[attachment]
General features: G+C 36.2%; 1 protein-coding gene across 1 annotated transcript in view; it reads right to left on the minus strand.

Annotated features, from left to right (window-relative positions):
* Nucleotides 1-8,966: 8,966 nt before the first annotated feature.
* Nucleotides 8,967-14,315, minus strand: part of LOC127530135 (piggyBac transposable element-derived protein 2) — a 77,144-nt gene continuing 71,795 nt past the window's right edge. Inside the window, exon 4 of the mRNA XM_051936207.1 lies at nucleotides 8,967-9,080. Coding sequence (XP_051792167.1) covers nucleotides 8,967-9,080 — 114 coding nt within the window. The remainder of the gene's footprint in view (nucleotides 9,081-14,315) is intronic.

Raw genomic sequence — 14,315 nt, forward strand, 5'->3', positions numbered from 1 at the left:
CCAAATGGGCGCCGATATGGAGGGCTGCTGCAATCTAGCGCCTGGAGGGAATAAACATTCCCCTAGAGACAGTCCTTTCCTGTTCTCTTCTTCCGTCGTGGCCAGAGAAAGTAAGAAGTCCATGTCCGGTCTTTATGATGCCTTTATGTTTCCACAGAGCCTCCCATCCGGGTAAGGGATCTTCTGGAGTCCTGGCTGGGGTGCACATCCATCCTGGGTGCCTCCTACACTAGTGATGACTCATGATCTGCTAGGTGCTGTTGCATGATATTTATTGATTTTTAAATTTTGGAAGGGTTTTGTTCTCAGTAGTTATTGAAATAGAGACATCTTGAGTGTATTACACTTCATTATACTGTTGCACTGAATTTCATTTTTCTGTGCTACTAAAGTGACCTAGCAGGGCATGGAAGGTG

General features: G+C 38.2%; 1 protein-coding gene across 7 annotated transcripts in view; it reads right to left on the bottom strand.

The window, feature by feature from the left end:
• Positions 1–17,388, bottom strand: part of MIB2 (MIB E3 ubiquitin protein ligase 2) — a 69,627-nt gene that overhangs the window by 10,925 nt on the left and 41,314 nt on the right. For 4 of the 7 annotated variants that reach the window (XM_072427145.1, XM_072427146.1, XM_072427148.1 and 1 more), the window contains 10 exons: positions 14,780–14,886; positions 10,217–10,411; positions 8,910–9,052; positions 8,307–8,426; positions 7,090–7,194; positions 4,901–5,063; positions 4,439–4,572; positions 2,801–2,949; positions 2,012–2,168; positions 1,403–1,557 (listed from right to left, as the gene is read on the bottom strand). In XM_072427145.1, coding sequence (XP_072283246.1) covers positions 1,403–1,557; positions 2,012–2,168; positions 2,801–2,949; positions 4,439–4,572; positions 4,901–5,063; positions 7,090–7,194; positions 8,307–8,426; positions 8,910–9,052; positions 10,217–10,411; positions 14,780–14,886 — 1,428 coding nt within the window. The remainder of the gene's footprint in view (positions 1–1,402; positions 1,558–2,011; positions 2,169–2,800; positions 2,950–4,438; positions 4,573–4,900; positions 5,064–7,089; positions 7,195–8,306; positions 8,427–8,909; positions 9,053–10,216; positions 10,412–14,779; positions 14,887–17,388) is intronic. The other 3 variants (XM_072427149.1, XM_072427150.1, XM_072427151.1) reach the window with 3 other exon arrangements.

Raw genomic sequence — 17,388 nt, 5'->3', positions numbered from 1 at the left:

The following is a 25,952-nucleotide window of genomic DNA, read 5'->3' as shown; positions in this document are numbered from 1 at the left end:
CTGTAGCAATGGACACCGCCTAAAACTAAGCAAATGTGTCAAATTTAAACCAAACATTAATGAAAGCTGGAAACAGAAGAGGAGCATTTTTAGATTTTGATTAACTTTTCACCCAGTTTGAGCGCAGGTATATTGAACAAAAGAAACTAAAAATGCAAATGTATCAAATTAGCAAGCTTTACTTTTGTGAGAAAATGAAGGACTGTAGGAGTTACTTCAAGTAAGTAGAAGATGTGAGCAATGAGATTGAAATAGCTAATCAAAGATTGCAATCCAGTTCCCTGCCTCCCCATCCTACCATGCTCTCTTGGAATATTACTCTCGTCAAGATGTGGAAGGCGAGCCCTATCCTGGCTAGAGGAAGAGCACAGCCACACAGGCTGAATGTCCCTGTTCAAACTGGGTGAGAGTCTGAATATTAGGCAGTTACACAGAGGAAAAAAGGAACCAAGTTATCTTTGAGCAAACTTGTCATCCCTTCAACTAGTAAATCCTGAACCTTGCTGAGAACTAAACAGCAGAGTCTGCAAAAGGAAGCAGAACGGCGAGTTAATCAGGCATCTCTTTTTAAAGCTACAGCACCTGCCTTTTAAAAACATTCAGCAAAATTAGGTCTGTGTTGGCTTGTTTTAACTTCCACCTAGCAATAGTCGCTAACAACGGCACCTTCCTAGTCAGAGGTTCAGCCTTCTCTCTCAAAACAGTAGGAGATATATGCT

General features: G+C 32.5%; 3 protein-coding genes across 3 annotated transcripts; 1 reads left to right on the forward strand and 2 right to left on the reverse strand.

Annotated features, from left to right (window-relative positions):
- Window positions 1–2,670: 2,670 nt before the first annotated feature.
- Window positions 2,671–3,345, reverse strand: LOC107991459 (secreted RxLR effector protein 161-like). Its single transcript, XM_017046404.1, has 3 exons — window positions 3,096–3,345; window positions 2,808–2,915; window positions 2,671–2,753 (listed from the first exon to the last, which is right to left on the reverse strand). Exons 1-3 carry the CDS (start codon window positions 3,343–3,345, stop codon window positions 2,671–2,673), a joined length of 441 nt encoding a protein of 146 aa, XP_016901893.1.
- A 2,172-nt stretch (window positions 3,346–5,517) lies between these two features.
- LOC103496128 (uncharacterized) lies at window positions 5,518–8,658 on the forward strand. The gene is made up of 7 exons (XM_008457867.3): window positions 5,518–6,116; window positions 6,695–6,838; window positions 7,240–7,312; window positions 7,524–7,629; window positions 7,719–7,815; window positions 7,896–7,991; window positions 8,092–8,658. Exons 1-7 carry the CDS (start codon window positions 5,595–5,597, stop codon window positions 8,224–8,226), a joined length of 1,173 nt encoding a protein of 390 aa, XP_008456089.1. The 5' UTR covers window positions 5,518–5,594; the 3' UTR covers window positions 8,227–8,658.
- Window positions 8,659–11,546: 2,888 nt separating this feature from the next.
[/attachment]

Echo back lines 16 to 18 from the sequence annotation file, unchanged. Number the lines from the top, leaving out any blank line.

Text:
- Window positions 2,671–3,345, reverse strand: LOC107991459 (secreted RxLR effector protein 161-like). Its single transcript, XM_017046404.1, has 3 exons — window positions 3,096–3,345; window positions 2,808–2,915; window positions 2,671–2,753 (listed from the first exon to the last, which is right to left on the reverse strand). Exons 1-3 carry the CDS (start codon window positions 3,343–3,345, stop codon window positions 2,671–2,673), a joined length of 441 nt encoding a protein of 146 aa, XP_016901893.1.
- A 2,172-nt stretch (window positions 3,346–5,517) lies between these two features.
- LOC103496128 (uncharacterized) lies at window positions 5,518–8,658 on the forward strand. The gene is made up of 7 exons (XM_008457867.3): window positions 5,518–6,116; window positions 6,695–6,838; window positions 7,240–7,312; window positions 7,524–7,629; window positions 7,719–7,815; window positions 7,896–7,991; window positions 8,092–8,658. Exons 1-7 carry the CDS (start codon window positions 5,595–5,597, stop codon window positions 8,224–8,226), a joined length of 1,173 nt encoding a protein of 390 aa, XP_008456089.1. The 5' UTR covers window positions 5,518–5,594; the 3' UTR covers window positions 8,227–8,658.